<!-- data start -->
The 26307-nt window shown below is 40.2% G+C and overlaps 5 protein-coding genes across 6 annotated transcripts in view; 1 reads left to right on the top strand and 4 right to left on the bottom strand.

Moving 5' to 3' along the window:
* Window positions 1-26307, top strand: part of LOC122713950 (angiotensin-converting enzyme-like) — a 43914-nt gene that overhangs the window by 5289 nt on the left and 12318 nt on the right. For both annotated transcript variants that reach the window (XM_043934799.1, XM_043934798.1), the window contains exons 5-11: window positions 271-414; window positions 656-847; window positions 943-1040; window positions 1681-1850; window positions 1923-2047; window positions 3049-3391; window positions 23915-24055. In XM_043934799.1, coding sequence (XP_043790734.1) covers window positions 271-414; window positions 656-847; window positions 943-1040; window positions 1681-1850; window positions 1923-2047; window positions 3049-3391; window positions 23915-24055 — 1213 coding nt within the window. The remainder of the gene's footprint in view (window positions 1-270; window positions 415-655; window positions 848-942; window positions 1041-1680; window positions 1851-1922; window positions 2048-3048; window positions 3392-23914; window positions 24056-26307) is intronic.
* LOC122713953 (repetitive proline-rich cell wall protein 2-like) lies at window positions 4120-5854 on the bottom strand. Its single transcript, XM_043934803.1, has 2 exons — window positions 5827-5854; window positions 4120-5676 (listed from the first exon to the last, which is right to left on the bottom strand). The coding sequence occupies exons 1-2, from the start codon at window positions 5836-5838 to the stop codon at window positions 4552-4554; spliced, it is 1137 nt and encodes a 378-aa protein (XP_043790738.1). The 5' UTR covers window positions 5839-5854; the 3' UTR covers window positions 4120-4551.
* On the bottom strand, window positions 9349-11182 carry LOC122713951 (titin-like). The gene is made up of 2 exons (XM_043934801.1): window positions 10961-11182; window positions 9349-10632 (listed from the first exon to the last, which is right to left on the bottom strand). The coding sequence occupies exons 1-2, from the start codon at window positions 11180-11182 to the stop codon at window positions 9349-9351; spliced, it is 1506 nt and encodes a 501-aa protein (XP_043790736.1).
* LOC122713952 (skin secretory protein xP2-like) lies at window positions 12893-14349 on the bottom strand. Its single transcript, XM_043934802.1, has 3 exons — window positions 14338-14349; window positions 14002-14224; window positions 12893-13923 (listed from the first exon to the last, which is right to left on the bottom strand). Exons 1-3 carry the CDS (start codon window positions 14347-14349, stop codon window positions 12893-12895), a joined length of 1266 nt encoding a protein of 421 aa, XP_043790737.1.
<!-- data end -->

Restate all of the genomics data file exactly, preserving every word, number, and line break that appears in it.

The 26307-nt window shown below is 40.2% G+C and overlaps 5 protein-coding genes across 6 annotated transcripts in view; 1 reads left to right on the top strand and 4 right to left on the bottom strand.

Moving 5' to 3' along the window:
* Window positions 1-26307, top strand: part of LOC122713950 (angiotensin-converting enzyme-like) — a 43914-nt gene that overhangs the window by 5289 nt on the left and 12318 nt on the right. For both annotated transcript variants that reach the window (XM_043934799.1, XM_043934798.1), the window contains exons 5-11: window positions 271-414; window positions 656-847; window positions 943-1040; window positions 1681-1850; window positions 1923-2047; window positions 3049-3391; window positions 23915-24055. In XM_043934799.1, coding sequence (XP_043790734.1) covers window positions 271-414; window positions 656-847; window positions 943-1040; window positions 1681-1850; window positions 1923-2047; window positions 3049-3391; window positions 23915-24055 — 1213 coding nt within the window. The remainder of the gene's footprint in view (window positions 1-270; window positions 415-655; window positions 848-942; window positions 1041-1680; window positions 1851-1922; window positions 2048-3048; window positions 3392-23914; window positions 24056-26307) is intronic.
* LOC122713953 (repetitive proline-rich cell wall protein 2-like) lies at window positions 4120-5854 on the bottom strand. Its single transcript, XM_043934803.1, has 2 exons — window positions 5827-5854; window positions 4120-5676 (listed from the first exon to the last, which is right to left on the bottom strand). The coding sequence occupies exons 1-2, from the start codon at window positions 5836-5838 to the stop codon at window positions 4552-4554; spliced, it is 1137 nt and encodes a 378-aa protein (XP_043790738.1). The 5' UTR covers window positions 5839-5854; the 3' UTR covers window positions 4120-4551.
* On the bottom strand, window positions 9349-11182 carry LOC122713951 (titin-like). The gene is made up of 2 exons (XM_043934801.1): window positions 10961-11182; window positions 9349-10632 (listed from the first exon to the last, which is right to left on the bottom strand). The coding sequence occupies exons 1-2, from the start codon at window positions 11180-11182 to the stop codon at window positions 9349-9351; spliced, it is 1506 nt and encodes a 501-aa protein (XP_043790736.1).
* LOC122713952 (skin secretory protein xP2-like) lies at window positions 12893-14349 on the bottom strand. Its single transcript, XM_043934802.1, has 3 exons — window positions 14338-14349; window positions 14002-14224; window positions 12893-13923 (listed from the first exon to the last, which is right to left on the bottom strand). Exons 1-3 carry the CDS (start codon window positions 14347-14349, stop codon window positions 12893-12895), a joined length of 1266 nt encoding a protein of 421 aa, XP_043790737.1.